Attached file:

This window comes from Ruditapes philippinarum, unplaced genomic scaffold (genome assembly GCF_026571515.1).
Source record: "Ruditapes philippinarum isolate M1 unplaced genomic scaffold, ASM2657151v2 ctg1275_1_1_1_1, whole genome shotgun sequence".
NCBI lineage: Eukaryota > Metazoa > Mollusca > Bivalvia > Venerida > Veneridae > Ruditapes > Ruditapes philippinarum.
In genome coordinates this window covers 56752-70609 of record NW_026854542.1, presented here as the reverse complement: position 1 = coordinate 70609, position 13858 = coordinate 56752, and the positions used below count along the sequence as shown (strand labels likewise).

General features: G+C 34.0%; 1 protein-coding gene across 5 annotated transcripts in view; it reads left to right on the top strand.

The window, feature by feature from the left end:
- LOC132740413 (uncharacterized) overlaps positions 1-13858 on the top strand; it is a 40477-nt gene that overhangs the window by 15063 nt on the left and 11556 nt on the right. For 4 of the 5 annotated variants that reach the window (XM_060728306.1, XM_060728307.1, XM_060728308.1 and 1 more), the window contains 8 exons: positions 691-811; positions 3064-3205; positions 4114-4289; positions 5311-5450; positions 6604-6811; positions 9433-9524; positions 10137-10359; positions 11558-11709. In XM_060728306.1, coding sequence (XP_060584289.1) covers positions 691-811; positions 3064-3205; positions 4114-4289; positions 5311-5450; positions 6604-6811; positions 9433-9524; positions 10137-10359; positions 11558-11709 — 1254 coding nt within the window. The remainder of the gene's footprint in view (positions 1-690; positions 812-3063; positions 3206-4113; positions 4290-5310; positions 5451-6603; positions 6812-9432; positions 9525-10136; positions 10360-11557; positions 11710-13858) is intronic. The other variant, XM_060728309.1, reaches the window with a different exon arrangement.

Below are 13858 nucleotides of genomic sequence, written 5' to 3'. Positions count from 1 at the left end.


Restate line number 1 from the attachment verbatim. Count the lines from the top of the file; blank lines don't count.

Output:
This window comes from Ruditapes philippinarum, unplaced genomic scaffold (genome assembly GCF_026571515.1).